The world typically sees about 90 tropical cyclones a year, but that number could increase dramatically in the next century due to global warming, a US scientist said Monday.
Rising greenhouse gas emissions could lead to a 10 to 40 percent increase in the frequency of tropical cyclones by the year 2100, said prominent climate scientist Kerry Emanuel of the Massachusetts Institute of Technology (MIT).
Those storms could be up to 45 percent more intense, making landfall 55 percent stronger -- a "substantial" increase, said the research in the Proceedings of the National Academy of Sciences.
Stronger storm surges, winds and rain would likely be felt most acutely in the southern Indian Ocean, North Pacific and North Atlantic Ocean, and could raise risks of damage in coastal areas, he said.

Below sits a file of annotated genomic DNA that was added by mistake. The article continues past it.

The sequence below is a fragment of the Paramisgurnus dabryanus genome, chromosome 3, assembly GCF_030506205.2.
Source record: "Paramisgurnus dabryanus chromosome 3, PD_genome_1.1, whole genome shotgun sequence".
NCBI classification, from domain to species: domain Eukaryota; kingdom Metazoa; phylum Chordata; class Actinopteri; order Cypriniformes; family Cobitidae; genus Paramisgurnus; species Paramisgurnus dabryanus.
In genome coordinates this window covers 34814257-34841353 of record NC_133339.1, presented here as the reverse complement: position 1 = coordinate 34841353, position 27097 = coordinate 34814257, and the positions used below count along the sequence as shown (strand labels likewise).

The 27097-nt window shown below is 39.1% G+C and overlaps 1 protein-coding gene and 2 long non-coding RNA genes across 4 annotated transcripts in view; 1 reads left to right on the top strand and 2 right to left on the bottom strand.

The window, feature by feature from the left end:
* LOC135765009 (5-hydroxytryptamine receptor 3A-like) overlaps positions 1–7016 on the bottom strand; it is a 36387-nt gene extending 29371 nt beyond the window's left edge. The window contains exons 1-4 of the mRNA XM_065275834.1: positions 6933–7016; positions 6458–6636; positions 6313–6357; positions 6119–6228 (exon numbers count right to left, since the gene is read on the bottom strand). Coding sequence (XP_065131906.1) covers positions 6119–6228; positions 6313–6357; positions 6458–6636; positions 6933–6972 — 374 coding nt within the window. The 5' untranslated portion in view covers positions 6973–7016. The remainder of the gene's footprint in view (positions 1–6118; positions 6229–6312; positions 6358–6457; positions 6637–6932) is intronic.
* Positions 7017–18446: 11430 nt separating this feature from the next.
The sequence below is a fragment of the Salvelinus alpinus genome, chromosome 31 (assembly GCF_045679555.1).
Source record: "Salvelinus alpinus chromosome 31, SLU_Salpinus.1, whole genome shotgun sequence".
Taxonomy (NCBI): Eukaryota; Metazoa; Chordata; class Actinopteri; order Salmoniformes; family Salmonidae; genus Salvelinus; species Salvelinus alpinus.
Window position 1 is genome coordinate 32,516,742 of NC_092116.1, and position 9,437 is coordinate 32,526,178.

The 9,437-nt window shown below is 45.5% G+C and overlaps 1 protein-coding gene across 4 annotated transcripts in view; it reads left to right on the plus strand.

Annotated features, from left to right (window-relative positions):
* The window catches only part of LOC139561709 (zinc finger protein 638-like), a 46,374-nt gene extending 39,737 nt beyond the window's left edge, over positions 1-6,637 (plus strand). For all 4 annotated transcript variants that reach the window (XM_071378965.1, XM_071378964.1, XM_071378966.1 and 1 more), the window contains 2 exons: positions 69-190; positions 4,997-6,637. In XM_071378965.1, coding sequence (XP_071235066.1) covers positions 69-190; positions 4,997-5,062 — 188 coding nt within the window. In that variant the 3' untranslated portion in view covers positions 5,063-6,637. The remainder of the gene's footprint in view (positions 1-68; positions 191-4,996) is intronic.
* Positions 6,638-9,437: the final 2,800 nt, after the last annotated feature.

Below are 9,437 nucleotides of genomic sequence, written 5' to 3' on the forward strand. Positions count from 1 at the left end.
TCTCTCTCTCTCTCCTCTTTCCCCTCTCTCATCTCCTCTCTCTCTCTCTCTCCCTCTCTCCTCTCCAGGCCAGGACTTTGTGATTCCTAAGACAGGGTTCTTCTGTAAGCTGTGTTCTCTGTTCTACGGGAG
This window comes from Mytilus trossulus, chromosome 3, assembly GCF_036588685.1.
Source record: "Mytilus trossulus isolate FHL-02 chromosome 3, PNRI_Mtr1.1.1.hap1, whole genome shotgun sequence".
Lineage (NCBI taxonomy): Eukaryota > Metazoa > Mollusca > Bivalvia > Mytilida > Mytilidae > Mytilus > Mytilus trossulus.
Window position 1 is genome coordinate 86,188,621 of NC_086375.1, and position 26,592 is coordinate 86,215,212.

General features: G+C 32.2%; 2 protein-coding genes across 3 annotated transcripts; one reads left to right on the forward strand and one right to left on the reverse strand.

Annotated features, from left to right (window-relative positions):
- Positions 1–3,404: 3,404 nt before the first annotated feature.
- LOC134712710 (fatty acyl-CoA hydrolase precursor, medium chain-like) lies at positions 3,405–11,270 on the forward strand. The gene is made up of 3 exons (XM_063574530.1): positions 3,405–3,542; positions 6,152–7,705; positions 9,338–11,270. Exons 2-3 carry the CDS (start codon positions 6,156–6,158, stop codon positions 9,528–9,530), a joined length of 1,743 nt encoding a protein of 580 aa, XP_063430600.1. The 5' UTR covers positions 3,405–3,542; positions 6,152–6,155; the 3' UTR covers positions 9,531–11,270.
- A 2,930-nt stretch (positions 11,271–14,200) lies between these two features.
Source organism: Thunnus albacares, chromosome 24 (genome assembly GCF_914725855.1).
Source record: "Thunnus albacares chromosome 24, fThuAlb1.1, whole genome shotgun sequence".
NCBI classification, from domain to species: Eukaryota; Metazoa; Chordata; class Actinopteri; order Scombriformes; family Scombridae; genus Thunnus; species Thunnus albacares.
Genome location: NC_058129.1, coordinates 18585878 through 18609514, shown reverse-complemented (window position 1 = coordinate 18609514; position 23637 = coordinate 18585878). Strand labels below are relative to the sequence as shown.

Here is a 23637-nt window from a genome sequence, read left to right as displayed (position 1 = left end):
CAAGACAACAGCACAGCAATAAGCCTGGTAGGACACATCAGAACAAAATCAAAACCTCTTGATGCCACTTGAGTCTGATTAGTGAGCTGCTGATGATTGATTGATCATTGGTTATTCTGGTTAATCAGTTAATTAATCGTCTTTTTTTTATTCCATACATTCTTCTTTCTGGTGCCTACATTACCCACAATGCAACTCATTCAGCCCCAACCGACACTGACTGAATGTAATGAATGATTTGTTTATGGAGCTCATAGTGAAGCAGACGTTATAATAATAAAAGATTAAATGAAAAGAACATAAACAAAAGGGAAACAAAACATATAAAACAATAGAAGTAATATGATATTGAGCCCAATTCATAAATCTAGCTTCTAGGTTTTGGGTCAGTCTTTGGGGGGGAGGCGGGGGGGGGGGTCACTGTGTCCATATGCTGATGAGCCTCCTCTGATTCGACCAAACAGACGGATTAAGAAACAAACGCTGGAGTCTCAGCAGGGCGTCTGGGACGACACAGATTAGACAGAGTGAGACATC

Satellite data has shown that cyclones -- which are rotating systems of clouds and thunderstorms -- have remained relatively consistent in frequency and power over the past 40 years.
But he projected a steady uptick in the future using six different climate models combined with forecasts from the Intergovernmental Panel on Climate Change (IPCC), which predicts carbon dioxide emissions will about triple by 2100.
Tropical cyclones can bring heavy rains and winds, and vary in potency from tropical depression to tropical storm to hurricane.
The Atlantic Ocean, Caribbean and Gulf of Mexico typically see about six hurricanes and 11 tropical storms per year, while the Pacific Ocean gets about 10 hurricanes and 19 tropical storms, according to US government ocean monitors.
Cyclones form in areas where there is warm deep water and cool humid air. Wind over the water pushes thermal heat upward, causing the warming air to circle and get stronger.